The Sturge-Weber Foundation is happy to announce these new grants
Report from Charles Swindell, PhD, SWF Consultant
Request for grant applications for financial support of research related to Sturge-Weber syndrome was announced by the Foundation this past September 2013. We were delighted to receive a number of impressive applications.
These applications were reviewed by The Medical Advisory Board: Alex V. Levin, MD, MHSc, FRCSC, Wills Eye Institute; Chair, SWF Medical Advisory Board Mustafa Sahin, MD, PhD, Boston Children’s Hospital; Member, SWF Medical Advisory Board Michael H. Gold, MD, Medical Director, Gold Skin Care Center; Member, SWF Medical Advisory Board as well as two independent expert reviewers.
Two applications— Jonathan Pevsner. PhD. Associate Professor, Johns Hopkins University School of Medicine and Kennedy Krieger Institute and Kristen Kelly, M.D. Professor , University of California, Irvine – have been selected for funding.
We are delighted to be able to support the kind of high quality research programs that Jonathan and Kristen will undertake and are confident that the achievement of their objectives will hasten our progress toward better care and treatment options for those with SWS. We look forward to hearing of their progress. Brief summaries of Jonathan’s and Kristen’s research programs follow.
Jonathan Pevsner, PhD, Associate Professor, Johns Hopkins University School of Medicine and Kennedy Krieger Institute.
“From discovering the Sturge-Weber mutation to basic research enabling treatment strategies.”
First year: $29,796
Second year: $25,604
We recently identified mutations in the GNAQ gene as the cause of Sturge-Weber syndrome (SWS). We did this in collaboration with Dr. Anne Comi (Director, Hunter Nelson Sturge-Weber Center at Kennedy Krieger Institute) and Dr. Douglas Marchuk (Duke University).
To do this we sequenced the genomes of affected and unaffected parts of the body of three individuals, then confirmed the finding by sequencing 97 samples from 50 individuals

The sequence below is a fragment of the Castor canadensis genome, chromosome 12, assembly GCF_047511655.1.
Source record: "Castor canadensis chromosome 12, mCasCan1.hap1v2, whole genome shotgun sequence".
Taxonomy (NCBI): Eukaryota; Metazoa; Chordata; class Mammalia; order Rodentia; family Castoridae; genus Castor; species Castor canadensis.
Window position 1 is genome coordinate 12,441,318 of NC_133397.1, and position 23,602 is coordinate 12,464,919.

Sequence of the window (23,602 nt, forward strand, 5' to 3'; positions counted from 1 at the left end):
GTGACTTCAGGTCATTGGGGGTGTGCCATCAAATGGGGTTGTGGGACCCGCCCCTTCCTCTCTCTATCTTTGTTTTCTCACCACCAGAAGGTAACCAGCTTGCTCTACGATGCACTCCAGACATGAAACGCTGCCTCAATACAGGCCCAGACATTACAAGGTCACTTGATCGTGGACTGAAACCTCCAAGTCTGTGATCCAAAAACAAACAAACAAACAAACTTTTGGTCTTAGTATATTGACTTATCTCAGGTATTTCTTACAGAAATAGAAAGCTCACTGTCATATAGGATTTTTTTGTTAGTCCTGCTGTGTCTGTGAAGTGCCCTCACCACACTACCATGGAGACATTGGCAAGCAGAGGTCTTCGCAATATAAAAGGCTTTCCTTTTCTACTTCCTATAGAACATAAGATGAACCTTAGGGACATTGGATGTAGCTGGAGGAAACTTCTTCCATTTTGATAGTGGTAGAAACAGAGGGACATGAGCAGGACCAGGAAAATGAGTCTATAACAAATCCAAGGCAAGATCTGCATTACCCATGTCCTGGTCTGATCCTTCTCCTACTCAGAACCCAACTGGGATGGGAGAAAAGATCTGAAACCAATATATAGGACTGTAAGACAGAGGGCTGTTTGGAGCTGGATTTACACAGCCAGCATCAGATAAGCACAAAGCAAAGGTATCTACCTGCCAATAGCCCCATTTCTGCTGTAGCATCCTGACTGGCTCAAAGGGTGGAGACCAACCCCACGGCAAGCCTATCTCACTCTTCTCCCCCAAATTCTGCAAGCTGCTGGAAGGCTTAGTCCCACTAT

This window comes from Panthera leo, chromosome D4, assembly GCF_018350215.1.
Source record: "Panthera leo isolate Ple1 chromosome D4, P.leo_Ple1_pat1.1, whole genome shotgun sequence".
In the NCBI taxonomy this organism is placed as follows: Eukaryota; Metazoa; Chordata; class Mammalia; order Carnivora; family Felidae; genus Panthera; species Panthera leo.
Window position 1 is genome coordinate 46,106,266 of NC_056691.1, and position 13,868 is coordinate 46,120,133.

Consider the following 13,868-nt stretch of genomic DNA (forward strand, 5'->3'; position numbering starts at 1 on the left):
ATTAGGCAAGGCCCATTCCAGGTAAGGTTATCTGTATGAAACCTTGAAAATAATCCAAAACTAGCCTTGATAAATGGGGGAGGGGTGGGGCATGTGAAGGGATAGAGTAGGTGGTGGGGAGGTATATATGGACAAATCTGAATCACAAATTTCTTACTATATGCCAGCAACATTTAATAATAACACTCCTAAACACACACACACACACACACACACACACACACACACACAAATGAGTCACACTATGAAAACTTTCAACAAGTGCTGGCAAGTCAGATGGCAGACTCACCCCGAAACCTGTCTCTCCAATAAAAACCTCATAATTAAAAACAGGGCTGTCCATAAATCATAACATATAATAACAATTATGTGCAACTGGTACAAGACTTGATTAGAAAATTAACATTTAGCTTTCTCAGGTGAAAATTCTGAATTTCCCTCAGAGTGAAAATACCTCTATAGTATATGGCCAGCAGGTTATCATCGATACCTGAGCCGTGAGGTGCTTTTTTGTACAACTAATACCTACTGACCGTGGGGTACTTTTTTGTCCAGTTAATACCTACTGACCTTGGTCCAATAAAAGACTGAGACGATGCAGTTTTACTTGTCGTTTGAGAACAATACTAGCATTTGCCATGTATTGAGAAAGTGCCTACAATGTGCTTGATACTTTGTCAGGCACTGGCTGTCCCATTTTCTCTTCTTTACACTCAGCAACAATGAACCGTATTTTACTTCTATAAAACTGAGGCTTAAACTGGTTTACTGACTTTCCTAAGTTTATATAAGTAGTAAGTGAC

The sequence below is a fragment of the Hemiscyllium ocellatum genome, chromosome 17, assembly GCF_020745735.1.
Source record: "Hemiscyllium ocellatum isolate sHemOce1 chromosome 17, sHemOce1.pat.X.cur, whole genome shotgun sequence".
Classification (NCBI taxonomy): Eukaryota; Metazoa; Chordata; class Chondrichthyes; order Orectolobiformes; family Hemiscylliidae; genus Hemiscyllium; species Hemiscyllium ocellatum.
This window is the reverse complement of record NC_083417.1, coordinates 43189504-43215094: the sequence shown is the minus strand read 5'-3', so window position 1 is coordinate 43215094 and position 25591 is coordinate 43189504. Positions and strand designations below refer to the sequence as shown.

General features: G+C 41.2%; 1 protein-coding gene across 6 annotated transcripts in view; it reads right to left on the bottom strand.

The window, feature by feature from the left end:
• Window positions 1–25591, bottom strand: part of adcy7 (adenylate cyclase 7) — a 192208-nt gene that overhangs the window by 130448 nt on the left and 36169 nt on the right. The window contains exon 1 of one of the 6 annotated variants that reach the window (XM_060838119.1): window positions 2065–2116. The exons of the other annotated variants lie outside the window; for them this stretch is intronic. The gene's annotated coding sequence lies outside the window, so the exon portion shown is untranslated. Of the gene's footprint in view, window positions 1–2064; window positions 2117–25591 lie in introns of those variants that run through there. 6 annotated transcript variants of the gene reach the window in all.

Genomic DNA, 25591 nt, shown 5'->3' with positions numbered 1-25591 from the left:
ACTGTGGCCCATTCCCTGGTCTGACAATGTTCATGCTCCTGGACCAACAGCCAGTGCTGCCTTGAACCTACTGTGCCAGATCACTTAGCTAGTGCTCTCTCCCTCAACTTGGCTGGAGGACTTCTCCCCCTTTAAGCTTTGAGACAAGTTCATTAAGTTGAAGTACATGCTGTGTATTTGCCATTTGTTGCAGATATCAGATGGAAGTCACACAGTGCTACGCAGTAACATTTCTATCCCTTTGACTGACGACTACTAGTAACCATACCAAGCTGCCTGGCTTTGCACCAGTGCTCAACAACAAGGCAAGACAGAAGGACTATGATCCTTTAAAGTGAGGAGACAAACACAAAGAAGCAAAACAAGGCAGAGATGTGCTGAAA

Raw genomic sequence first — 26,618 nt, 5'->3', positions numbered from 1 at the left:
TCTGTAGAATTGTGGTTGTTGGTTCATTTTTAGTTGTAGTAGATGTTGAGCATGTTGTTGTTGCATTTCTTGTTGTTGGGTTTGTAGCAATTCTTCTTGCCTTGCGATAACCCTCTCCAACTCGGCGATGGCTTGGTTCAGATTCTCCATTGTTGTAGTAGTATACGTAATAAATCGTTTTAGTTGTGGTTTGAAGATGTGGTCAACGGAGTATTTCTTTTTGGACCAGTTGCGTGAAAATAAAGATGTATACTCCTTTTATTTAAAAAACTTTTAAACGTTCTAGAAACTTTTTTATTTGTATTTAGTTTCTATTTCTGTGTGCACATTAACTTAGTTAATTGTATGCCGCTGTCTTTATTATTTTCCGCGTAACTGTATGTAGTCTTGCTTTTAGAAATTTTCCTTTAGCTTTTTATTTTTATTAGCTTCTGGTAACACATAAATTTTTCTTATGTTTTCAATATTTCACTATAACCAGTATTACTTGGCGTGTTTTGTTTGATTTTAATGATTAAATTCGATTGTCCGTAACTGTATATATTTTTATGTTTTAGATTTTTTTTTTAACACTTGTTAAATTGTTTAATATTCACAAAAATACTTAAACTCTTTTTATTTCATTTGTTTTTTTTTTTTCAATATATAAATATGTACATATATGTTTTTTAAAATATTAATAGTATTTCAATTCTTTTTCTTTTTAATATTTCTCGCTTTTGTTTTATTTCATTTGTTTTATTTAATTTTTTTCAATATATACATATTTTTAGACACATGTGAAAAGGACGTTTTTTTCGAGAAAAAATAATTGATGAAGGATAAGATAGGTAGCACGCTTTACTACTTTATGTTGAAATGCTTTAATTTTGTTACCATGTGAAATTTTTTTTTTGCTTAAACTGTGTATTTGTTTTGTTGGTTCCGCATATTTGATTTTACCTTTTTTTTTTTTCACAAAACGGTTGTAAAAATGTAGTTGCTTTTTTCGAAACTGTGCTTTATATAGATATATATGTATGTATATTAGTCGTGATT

GNAQ is a gene that specifies a protein, Gαq, that regulates pathways inside cells controlling basic functions such as growth of cells and their ability to respond to signals. Gq responds to a chemical messenger (called GTP) by binding it, thus activating pathways inside cells, and then breaking it down.
In SWS Gαq is persistently activated to a small but significant extent. If Gαq is like a switch with “on” and “off” positions, in SWS the switch is locked into the partially “on” position.
We propose experiments to further understand the basic biology of SWS and how to develop treatment strategies.
(1) We propose to set up a screen, made available to the entire SWS research community, to sequence DNA samples from patients. Because of the nature of the mutation—from about 82% to 99% of DNA in a SWS sample are normal, while just 1% to 18% harbor the mutation—specialized DNA sequencing is needed.
(2) We propose to create an antibody that is specific to the mutant form of Gαq. This will allow us to determine which cell type(s) harbor the Gαq mutation. This antibody will also be shared with the research community and is likely to greatly facilitate SWS research.
(3) We propose to characterize the biochemical changes that occur in the mutant Gαq. This includes studying its GTP binding properties, its protein interaction partners, and the receptor(s) it is coupled to. This information is essential to develop treatment strategies.
Kristen Kelly, MD, Professor, University of California, Irvine
“Vascularized Port Wine Stain Skin Model for Evaluation of Cell Types in Lesion Pathogenesis.”
First year: $14,973
Second year: $15,025
The cause of port wine stain birthmarks (PWS) is unknown and this makes development of good new treatments difficult. Our experiments will help us better understand what causes PWS in order to identify targets for treatment.
It is not known whether the problem is due to the cells that form blood vessels or to an abnormality in their environment. First, we will take biopsies from PWS and separate the three main cell types found in these lesions: the cells that form blood vessels, support cells, and the cells of the top-layer of skin.
We will construct a model of a PWS using these cells. In a series of experiments we will mix and match normal and PWS variants of the three main cell types to determine which cell type(s) contribute most to the disease. In addition, we will test the different cell types to determine which of them contains the gene change that was recently identified by researchers supported by the Sturge-Weber Foundation.
A better understanding of how blood vessels in PWS are growing abnormally and what cells are primarily responsible for this change is the next important step for research supported by the Sturge-Weber Foundation and together we can use knowledge to develop targeted treatments to eliminate the physical and psychosocial trauma associated with these lesions.